Welcome to CECA

The Calgary Ethiopian Community Association is a non-profit organization that was established in 1982 to organize and promote Ethiopian cultural programs and social services, and to provide resettlement and integration support for peoples of Ethiopian decent. In the past few years, the Association expanded its activities, and is now also act as a liaison between the government institutions, other non-profit organizations and any other interested group, and members of the Association. In accordance with its Bylaws, the Association is a non-political, non-religious organization, and its programs and social services are provided without taking political affiliation, ethnic origin, race, gender, and age into consideration. However, the interest will always be the preservation, promotion, and transfer of Ethiopian culture and heritage as part of the multicultural fabric of Calgary and Alberta. The social services will also focus on Ethiopian tradition. At present, the Association’s focus programs include family wellness, youth development, women empowerment, and senior programs. In addition, the Association organizes art and language training programs for children, fundraising activities, and community dialogues. Generally, the Association strives to provide a forum for all Ethiopians to practice and perform their culture and create a positive awareness of diversity and intercultural dialogue. It also encourages members to learn the values and traditions of Calgarians and Albertans as well as the foundation and cultural mosaic that made Canada a country of great prosperity and stability. Annually, the Association participates in Calgary’s outdoor activities such as the Calgary Stampede and Afrikadey. For each and every social and cultural program, the Association depends on the participation, volunteering and generous assistance of its members.

History of CECA

Ethiopians have been residing in Calgary since the early 1970s. By 1975, there were still less than ten Ethiopians living in Calgary, fortunately the city of Edmonton had a larger population. Most of the Ethiopians in Alberta were studying or working around university campuses. As the 1980s began, a large number of Ethiopians started to arrive in Calgary, mostly from Kenya, Djibouti, the Sudan and a few from Italy.


Relief Committee

Sport and Culture Committee

"Hibret" Newsletter Committee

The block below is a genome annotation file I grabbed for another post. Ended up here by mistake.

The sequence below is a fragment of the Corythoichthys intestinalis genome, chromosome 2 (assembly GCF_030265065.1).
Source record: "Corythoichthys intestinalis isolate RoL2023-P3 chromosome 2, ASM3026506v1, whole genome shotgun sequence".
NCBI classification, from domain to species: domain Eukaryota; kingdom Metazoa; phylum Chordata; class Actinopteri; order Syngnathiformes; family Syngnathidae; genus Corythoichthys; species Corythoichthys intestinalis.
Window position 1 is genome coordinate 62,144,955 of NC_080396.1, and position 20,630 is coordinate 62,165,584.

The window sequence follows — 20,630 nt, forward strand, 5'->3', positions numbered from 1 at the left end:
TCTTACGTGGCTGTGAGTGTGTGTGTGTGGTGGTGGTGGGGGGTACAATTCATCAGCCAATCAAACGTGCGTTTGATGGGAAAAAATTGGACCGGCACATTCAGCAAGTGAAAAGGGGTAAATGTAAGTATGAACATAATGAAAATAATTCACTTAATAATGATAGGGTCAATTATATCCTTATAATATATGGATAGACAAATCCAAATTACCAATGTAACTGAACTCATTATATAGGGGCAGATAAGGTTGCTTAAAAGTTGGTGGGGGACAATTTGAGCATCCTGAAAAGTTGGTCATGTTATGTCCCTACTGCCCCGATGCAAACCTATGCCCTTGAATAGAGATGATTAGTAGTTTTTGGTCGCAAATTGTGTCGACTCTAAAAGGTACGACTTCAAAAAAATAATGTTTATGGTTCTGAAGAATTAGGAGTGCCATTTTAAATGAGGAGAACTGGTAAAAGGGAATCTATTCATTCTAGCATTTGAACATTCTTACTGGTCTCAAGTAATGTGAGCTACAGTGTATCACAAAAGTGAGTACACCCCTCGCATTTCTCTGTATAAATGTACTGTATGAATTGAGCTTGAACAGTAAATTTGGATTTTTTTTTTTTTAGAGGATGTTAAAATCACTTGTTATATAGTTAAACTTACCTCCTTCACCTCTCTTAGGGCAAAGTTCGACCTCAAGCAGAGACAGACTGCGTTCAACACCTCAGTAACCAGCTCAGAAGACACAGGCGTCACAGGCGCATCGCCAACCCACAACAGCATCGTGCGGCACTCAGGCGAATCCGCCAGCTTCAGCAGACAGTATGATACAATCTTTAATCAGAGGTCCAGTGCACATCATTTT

"Saturday with Us" organizing committee

Sponsorship Coordinating Committee

The major CECA activities include:

Relief and Rehabilitation Effort

CECA Members

CECA membership has been steadily growing as more and more Ethiopians recognize the importance of having a strong community addressing their needs and concerns. We now have an active member count of 650 as of January 2007.

To receive a membership, please print and fill out the membership application form, and send it to the CECA office.

About Ethiopia

On a continent as densely filled with different countries, as is Africa, Ethiopia is rather large. Situated at 8 00 N and 38 00 E, in East Africa, Ethiopia covers well over a million square kilometers, making it a nation that is double the size of Texas, or about five times as large as the United Kingdom. It is a nation of desert and forest areas, and though it is landlocked today, Egypt’s famous Nile River actually originates in Ethiopia, and most of the Nile's water comes from Ethiopia. And while Egypt’s written history, through the ancient art of hieroglyphics, may be more complete, Ethiopia is actually Africa’s oldest nation.

The Kingdom of Ethiopia was founded in the 10th century, B.C.E by Solomon’s first son, Menelik I, according to tradition, though the first documented Kingdom emerged in the second century C.E. Ethiopia’s ancient economy culture was influenced and strengthened by immigrants from the Southern Arabian peninsula, who had been settling in the northern Ethiopian landscape since 500 years before the Common Era.


Ethiopia 2

Did you know?...

Amharic is the dominant and official language of Ethiopia; a semitic language much influenced by the Cushitic language with which Amhara people have been in close contact. With its unique characters, Amharic is used to write a wide variety of literature (fiction, poetry, plays, and magazines). Amharic script has been in use since 100 BC. It is the only indigenous African alphabet still in use today.

For the purpose of teaching Amharic to children, CECA in collaboration with the Southern Alberta Heritage and Language Association (SAHLA) has trained three volunteers at the University of Calgary in teaching first language.

To help facilitate the learning process, we are now posting Amharic lessons on this site. Our first issue is intended to provide some basic vocabulary for beginners to practice, with their parents or Amharic speaking assistants. Our future goal is to provide online Amharic lessons with audio support. We’re currently working to make this possible.